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Weekly Wellbeing: Supporting and Connecting With Others

Hey everyone!

How are you all doing? I'm sure many of you are finding it tough managing not only your own mental health and wellbeing, but the wellbeing of others. Some of you might be looking out for a friend, a family member, a partner or members of your community who might also be going through a hard time.
Here are some relevant resources on the ReachOut website:
Supporting Family
Helping Friends

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With this in mind, this week's Wellbeing activity is about learning positive ways we can support others and have conversations about difficult issues. So, we've included some tips and ideas to get you started!

One helpful strategy involves active listening. Active listening is a skill that involves giving an individual your full attention and showing that you're interested in what they have to say.
Active listening techniques include reflection, labelling emotions, asking questions, empathising, sharing lived experience in a positive way, identifying a person's strengths and empowering them to find their own way forward.
Here are some tips to facilitate active listening:
- Acknowledge the other person's feelings and identify the particular emotions they might be experiencing. It's okay to get this wrong.
- Validate their experiences. For example, you could say, 'If I were in your shoes, I would feel ___ too'.
- Show your trust in their ability to work it out. For example, you could say, 'You are the expert on your situation.  I can listen and help you figure out the path forward'. Guide them to look inside themselves for the answer, such as by saying, 'What do you feel like you should do?'
- Help them think about things from another point of view, such as by saying, 'What would you tell a friend who is in your situation?'
- Ask open-ended questions. For example, 'How are you doing?' rather than 'You doing okay?'. Avoid asking 'Why?' questions and ask more 'How?' and 'What?' questions.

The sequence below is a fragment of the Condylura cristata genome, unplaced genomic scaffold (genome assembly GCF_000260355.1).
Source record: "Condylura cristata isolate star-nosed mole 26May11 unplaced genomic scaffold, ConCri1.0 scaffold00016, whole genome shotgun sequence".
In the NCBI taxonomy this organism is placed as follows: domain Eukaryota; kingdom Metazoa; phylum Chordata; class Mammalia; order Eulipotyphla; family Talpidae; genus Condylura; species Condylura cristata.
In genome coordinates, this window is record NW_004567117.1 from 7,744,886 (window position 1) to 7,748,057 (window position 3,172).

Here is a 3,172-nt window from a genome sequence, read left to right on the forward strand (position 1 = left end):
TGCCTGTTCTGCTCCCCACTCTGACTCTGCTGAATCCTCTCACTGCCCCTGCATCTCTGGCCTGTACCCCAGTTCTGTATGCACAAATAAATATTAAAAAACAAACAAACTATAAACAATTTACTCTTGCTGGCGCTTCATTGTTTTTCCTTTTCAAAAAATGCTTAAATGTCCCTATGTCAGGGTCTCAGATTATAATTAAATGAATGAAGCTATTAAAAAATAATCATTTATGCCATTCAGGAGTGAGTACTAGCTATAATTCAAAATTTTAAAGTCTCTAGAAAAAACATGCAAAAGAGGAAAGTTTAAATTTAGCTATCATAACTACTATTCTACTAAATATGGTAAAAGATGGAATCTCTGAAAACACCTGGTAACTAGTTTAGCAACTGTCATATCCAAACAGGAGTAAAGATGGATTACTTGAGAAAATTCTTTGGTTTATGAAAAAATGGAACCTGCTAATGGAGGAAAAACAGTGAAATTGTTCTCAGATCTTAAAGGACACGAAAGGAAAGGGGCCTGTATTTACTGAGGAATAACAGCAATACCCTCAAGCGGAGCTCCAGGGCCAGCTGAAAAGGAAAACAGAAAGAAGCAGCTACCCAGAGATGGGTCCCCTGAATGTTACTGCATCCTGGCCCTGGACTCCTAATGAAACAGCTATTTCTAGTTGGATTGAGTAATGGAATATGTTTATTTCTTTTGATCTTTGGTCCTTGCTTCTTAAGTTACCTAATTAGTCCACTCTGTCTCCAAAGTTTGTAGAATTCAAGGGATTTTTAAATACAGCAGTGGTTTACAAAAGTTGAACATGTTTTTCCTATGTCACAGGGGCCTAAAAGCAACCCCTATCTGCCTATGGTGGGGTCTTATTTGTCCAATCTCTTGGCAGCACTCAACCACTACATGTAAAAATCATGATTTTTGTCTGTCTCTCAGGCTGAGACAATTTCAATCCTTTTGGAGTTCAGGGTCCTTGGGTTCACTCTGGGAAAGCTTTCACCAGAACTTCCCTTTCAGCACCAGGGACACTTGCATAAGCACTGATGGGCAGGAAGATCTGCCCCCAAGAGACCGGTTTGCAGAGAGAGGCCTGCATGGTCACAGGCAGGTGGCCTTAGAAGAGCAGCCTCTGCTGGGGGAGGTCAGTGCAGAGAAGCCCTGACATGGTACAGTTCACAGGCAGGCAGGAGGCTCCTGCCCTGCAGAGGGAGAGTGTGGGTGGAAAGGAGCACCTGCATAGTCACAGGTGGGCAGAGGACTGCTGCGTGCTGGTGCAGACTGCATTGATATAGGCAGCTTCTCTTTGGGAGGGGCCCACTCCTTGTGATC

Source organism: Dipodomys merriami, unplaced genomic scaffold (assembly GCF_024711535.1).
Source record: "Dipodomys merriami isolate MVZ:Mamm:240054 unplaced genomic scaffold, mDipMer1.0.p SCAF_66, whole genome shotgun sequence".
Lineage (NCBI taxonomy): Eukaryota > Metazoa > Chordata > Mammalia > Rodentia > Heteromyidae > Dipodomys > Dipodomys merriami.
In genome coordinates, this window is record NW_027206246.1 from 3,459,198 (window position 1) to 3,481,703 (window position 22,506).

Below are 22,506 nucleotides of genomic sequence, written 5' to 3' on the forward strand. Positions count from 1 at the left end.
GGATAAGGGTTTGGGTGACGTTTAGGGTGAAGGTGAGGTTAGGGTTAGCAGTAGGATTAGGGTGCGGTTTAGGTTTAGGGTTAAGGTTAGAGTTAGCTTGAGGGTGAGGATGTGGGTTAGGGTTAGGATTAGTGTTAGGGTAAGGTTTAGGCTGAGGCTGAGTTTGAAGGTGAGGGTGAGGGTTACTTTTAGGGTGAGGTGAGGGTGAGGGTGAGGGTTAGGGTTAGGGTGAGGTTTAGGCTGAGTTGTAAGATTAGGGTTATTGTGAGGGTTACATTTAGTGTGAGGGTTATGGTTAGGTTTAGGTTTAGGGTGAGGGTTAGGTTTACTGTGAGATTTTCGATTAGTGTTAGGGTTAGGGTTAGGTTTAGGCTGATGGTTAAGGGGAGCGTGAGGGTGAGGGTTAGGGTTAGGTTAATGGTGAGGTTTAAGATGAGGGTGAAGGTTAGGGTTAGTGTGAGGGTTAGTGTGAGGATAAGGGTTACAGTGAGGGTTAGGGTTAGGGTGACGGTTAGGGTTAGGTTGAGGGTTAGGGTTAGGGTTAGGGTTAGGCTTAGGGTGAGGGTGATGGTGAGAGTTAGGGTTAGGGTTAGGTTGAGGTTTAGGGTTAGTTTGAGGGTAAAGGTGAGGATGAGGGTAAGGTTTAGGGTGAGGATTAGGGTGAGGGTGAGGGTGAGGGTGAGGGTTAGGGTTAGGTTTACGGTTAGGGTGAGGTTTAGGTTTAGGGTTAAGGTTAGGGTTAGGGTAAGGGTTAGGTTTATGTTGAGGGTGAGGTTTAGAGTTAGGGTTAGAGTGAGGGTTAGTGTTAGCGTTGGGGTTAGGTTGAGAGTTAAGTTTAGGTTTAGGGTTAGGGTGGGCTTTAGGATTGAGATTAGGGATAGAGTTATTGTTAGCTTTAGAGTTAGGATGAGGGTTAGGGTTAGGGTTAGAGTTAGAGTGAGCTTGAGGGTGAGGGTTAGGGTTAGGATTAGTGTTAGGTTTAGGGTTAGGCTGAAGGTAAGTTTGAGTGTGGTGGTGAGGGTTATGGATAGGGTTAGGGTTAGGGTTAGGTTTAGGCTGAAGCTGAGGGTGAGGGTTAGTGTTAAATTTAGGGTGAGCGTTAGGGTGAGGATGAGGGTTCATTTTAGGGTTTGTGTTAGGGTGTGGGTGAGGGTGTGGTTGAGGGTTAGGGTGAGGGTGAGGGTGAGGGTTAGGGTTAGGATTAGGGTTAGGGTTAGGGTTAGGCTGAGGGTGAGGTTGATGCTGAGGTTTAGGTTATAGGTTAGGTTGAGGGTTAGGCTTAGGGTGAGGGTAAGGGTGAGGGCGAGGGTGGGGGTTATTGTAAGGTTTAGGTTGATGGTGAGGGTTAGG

- Point out an individual's strengths, such as their willingness to seek support or their resilience.
- Summarise the points the other person makes to check your understanding. For example, you could say, 'It sounds to me like…' 'So, in other words…', 'What I'm hearing you say is…'
- Don't jump in and offer solutions straight away. First, ask open-ended questions and show empathy.
- Tell them about a time that you coped with something similar, and what you did to cope. Instil hope. If you haven't been through something similar, try to imagine what they are experiencing. It's okay to say that you haven't experienced it, but that you can tell that it's affecting them a lot.
- Avoid imposing your own beliefs onto the other person or saying things such as 'I know how you feel'.
- Check in on them at another time after the conversation ends. For example, you could say, 'It's been a while since last talked. How are you doing now?'

 

When you are with a person physically, you can show that you are listening to them by:
- Sitting beside them rather than across from them. If they are sitting down, sit down as well.
- Using brief, positive prompts to keep the conversation going. For example, 'umm-hmm', 'Oh?', 'Then?', 'And?'
- Adopting an open posture.
- Making eye contact with them.
- Being relaxed as calmness is contagious.

 

If you're interested in learning more about how to support someone else, there are lots of paid and free courses out there. Some of them might be called 'Mental Health First Aid' or 'Psychological First Aid'. Here is a free Psychological First Aid course that I did online recently.

If you're worried that someone might require crisis support or is in a lot of distress, encourage them to use a service such as Lifeline, Kids Helpline or the Suicide Callback Service. You can find the links to these services in the 'Urgent Help' section. In the past, I've supported others by distracting and chatting with them as they've waited for a phone or online counsellor.
 

After supporting someone else, try to debrief with yourself. Supporting others can take a toll on everyone involved and you're worthy of receiving support too.
Here are some questions you could ask yourself:
- Do you feel that you coped with the situation well?
- Are you feeling okay after helping this person?
- Do you need to talk to someone yourself?
- What can you do for self-care?

With these points in mind, let's move on to this week's activity:
Share your top tips for supporting someone else! They could be helpful ways to open up a conversation about wellbeing, something that has helped you or a person you are supporting in the past or a useful online resource or video, just to name a few ideas.

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Re: Weekly Wellbeing: Supporting and Connecting With Others

@WheresMySquishy  this is a great thread!